Numbers 24

 

וַיַּרְא בִּלְעָם כִּי טֹוב בְּעֵינֵי יְהוָה לְבָרֵךְ אֶת־יִשְׂרָאֵל וְלֹא־הָלַךְ כְּפַעַם־בְּפַעַם לִקְרַאת נְחָשִׁים וַיָּשֶׁת   24:1

אֶל־הַמִּדְבָּר פָּנָיו

Numb. 24:1  But Balaam saw how good it was in the eyes of the Lord to bless Israel and he did not go, as in the previous times, to seek of enchantments, but he set his face to the wilderness.

וַיִּשָּׂא בִלְעָם אֶת־עֵינָיו וַיַּרְא אֶת־יִשְׂרָאֵל שֹׁכֵן לִשְׁבָטָיו וַתְּהִי עָלָיו רוּחַ אֱלֹהִים   24:2

Numb. 24:2  And Balaam raised his eyes and saw Israel dwelling tribe by tribe, and the spirit of God was on him.

וַיִּשָּׂא מְשָׁלֹו וַיֹּאמַר נְאֻם בִּלְעָם בְּנֹו בְעֹר וּנְאֻם הַגֶּבֶר שְׁתֻם הָעָיִן   24:3

Numb. 24:3  And he lifted up his parable and said,

                        “The declaration of Balaam, a stupid man at his birth,

                              now the declaration of a person of opened eyes,

Something interesting here:  Balaam is the son of Beor (see Numb. 22:5), but in this verse and others later, there appears to be a clever play on words.  The words for his son and beor appear in this verse but they are translated differently because of the context and the strange Hebrew.  Beor also means stupid, along with other meanings, and the word for his son is here instead translated as his birth (or his son would work also, but not as well).  The scribe seems to be using a number of plays on words in this chapter.

נְאֻם שֹׁמֵעַ אִמְרֵי־אֵל אֲשֶׁר מַחֲזֵה שַׁדַּי יֶחֱזֶה נֹפֵל וּגְלוּי עֵינָיִם   24:4

Numb. 24:4  the declaration of one hearing the words of God,

                             who shall prophesy of the vision of the Almighty,

                        cast low, but uncovered of eyes:”

מַה־טֹּבוּ אֹהָלֶיךָ יַעֲקֹב מִשְׁכְּנֹתֶיךָ יִשְׂרָאֵל   24:5

Numb. 24:5  “How goodly are your tents, O Jacob,

                              your habitations, O Israel!”

כִּנְחָלִים נִטָּיוּ כְּגַנֹּת עֲלֵי נָהָר כַּאֲהָלִים נָטַע יְהוָה כַּאֲרָזִים עֲלֵי־מָיִם   24:6

Numb. 24:6  “Like extended valleys,

                             as gardens along the sides of a river,

                        like aloes the Lord has planted,

                             as cedars beside the waters.”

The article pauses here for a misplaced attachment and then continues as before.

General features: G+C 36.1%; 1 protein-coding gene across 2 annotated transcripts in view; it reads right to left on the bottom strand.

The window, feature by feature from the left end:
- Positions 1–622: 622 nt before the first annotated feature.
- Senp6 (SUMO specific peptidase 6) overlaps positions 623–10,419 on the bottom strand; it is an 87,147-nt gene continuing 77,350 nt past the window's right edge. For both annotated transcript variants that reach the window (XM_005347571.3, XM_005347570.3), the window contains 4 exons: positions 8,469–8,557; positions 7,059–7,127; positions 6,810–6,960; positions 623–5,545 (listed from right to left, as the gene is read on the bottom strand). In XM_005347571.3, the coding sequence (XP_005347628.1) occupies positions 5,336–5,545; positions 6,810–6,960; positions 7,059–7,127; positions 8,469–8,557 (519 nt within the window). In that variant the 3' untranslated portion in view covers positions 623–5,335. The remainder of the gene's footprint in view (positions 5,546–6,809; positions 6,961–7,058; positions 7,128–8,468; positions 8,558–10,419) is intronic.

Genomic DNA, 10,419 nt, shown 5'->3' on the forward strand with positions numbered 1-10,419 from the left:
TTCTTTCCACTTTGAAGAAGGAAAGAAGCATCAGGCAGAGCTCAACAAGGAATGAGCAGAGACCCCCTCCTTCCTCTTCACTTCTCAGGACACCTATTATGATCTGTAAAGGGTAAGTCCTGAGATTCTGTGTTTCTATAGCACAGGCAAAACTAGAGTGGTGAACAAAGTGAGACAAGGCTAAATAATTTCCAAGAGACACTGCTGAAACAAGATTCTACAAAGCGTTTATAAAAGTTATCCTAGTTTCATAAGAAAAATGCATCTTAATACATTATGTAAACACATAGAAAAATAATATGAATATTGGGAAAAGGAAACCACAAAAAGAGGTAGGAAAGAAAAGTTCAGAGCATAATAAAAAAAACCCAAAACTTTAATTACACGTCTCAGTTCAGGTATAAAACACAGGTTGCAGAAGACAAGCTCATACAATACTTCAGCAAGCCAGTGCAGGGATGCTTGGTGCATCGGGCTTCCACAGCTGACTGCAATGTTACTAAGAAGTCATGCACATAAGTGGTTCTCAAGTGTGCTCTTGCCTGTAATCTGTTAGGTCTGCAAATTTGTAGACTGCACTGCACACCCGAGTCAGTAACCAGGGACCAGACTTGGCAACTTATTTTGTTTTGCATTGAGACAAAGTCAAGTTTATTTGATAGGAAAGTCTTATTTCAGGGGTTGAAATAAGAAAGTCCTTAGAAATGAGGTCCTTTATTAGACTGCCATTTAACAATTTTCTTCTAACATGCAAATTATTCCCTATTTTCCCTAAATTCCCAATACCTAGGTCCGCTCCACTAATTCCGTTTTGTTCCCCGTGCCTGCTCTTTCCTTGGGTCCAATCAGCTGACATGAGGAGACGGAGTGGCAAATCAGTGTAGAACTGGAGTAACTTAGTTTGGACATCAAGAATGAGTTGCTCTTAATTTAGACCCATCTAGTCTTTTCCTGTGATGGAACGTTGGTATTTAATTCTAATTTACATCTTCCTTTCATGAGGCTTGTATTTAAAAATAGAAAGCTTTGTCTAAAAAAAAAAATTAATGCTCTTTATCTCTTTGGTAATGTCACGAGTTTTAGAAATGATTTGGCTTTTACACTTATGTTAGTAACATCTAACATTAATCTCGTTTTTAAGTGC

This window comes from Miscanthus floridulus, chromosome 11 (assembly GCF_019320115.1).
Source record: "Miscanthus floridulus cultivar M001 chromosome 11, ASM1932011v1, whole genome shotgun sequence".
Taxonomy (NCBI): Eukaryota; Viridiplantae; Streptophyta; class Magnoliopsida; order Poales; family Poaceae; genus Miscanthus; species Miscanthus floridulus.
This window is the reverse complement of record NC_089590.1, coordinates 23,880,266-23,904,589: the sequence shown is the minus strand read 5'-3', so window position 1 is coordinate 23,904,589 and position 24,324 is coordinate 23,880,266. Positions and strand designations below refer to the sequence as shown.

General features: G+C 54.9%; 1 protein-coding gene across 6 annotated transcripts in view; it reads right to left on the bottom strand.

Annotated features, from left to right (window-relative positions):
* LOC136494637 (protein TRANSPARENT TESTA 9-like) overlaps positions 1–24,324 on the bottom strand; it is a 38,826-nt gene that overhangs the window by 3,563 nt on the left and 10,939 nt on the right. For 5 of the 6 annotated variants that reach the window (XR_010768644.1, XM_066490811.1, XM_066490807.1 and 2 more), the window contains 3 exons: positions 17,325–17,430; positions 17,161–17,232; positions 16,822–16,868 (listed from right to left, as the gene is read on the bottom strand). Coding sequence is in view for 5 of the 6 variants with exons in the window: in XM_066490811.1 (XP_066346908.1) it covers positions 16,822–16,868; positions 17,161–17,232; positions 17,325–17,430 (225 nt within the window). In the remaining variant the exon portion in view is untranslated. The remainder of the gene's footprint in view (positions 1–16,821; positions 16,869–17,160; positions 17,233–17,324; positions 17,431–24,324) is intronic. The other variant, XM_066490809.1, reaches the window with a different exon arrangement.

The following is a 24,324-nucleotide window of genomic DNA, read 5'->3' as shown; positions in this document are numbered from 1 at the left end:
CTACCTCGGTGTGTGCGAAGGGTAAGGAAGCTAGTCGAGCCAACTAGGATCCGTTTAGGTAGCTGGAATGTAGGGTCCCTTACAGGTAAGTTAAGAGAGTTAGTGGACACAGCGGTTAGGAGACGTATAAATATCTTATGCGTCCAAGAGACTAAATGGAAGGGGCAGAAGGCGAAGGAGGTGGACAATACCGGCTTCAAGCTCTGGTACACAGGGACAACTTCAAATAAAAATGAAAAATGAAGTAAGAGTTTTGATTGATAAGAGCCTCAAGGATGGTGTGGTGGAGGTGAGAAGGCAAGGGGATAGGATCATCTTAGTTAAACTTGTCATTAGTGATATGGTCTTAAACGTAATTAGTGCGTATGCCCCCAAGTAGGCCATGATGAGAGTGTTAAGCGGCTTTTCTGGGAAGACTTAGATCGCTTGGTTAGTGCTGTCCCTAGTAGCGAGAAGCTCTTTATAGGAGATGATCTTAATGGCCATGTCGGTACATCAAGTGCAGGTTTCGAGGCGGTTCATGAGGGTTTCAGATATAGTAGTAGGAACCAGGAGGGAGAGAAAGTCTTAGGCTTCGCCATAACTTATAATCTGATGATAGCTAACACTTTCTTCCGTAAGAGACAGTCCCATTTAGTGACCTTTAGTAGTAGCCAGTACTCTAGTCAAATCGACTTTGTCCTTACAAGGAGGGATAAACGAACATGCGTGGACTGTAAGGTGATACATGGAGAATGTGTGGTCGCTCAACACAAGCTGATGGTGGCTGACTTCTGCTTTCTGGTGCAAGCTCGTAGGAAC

יִזַּל־מַיִם מִדָּלְיָו וְזַרְעֹו בְּמַיִם רַבִּים וְיָרֹם מֵאֲגַג מַלְכֹּו וְתִנַּשֵּׂא מַלְכֻתֹו   24:7

Numb. 24:7  “Water shall pour forth from his bucket,

                               and his seed shall be in many waters,

                        and his King shall be higher than Agag,

                               and His kingdom shall be exalted.”

אֵל מֹוצִיאֹו מִמִּצְרַיִם כְּתֹועֲפֹת רְאֵם לֹו יֹאכַל גֹּויִם צָרָיו וְעַצְמֹתֵיהֶם יְגָרֵם וְחִצָּיו יִמְחָץ   24:8

Numb. 24:8  “The God bringing him out of Egypt

                              is like the lofty horns of a buffalo for him.”

                        “He shall devour the nations of His enemies

                              and He shall break their bones;

                        with His arrows He shall pierce.”

כָּרַע שָׁכַב כַּאֲרִי וּכְלָבִיא מִי יְקִימֶנּוּ מְבָרֲכֶיךָ בָרוּךְ וְאֹרְרֶיךָ אָרוּר   24:9

Numb. 24:9  “He crouches, lying low like a lion or like a lioness.”

                              “Who would rouse him?”

                        ”Whoever is blessing you is blessed,

                              and anyone cursing you is cursed.”

וַיִּחַר־אַף בָּלָק אֶל־בִּלְעָם וַיִּסְפֹּק אֶת־כַּפָּיו וַיֹּאמֶר בָּלָק אֶל־בִּלְעָם לָקֹב אֹיְבַי קְרָאתִיךָ וְהִנֵּה    24:10

בֵּרַכְתָּ בָרֵךְ זֶה שָׁלֹשׁ פְּעָמִים

Numb. 24:10   And the anger of Balak was kindled at Balaam, and he clapped his hands, and Balak said to Balaam, “I called you to curse my enemy, and behold, you have abundantly blessed this three times.”

וְעַתָּה בְּרַח־לְךָ אֶל־מְקֹומֶךָ אָמַרְתִּי כַּבֵּד אֲכַבֶּדְךָ וְהִנֵּה מְנָעֲךָ יְהוָה מִכָּבֹוד   24:11

Numb. 24:11   “So now flee to your place yourself.  I said I would greatly honor you, but lo, the Lord kept you from honor.”

וַיֹּאמֶר בִּלְעָם אֶל־בָּלָק הֲלֹא גַּם אֶל־מַלְאָכֶיךָ אֲשֶׁר־שָׁלַחְתָּ אֵלַי דִּבַּרְתִּי לֵאמֹר   24:12

Numb. 24:12   Then Balaam said to Balak, “Did I not also speak to your messengers that you sent to me saying,

אִם־יִתֶּן־לִי בָלָק מְלֹא בֵיתֹו כֶּסֶף וְזָהָב לֹא אוּכַל לַעֲבֹר אֶת־פִּי יְהוָה לַעֲשֹׂות טֹובָה אֹו רָעָה    24:13

מִלִּבִּי אֲשֶׁר־יְדַבֵּר יְהוָה אֹתֹו אֲדַבֵּר

Numb. 24:13   ‘If Balak would give the fullness of his house of silver and gold to me, I would not be able to alter the word of the Lord, to do good or bad from my own mind; that which the Lord shall speak, it must I speak?’”

וְעַתָּה הִנְנִי הֹולֵךְ לְעַמִּי לְכָה אִיעָצְךָ אֲשֶׁר יַעֲשֶׂה הָעָם הַזֶּה לְעַמְּךָ בְּאַחֲרִית הַיָּמִים   24:14

Numb. 24:14   “And now, here I am departing to my people.  Come, I will advise you what this people will do to your people in the end of days.”

וַיִּשָּׂא מְשָׁלֹו וַיֹּאמַר נְאֻם בִּלְעָם בְּנֹו בְעֹר וּנְאֻם הַגֶּבֶר שְׁתֻם הָעָיִן   24:15

Numb. 24:15   So he lifted up his parable and said,

                           “The declaration of Balaam, at his birth a stupid man,

                                 now the declaration of a person of opened eyes,

נְאֻם שֹׁמֵעַ אִמְרֵי־אֵל וְיֹדֵעַ דַּעַת עֶלְיֹון מַחֲזֵה שַׁדַּי יֶחֱזֶה נֹפֵל וּגְלוּי עֵינָיִם   24:16

Numb. 24:16   the declaration of one hearing the words of God

                                and discerning of the knowledge of the Most High.”

                           “He shall prophecy of the vision of the Almighty,

                                cast low, but uncovered of eyes.”

אֶרְאֶנּוּ וְלֹא עַתָּה אֲשׁוּרֶנּוּ וְלֹא קָרֹוב דָּרַךְ כֹּוכָב מִיַּעֲקֹב וְקָם שֵׁבֶט מִיִּשְׂרָאֵל וּמָחַץ פַּאֲתֵי מֹואָב   24:17

וְקַרְקַר כָּל־בְּנֵי־שֵׁת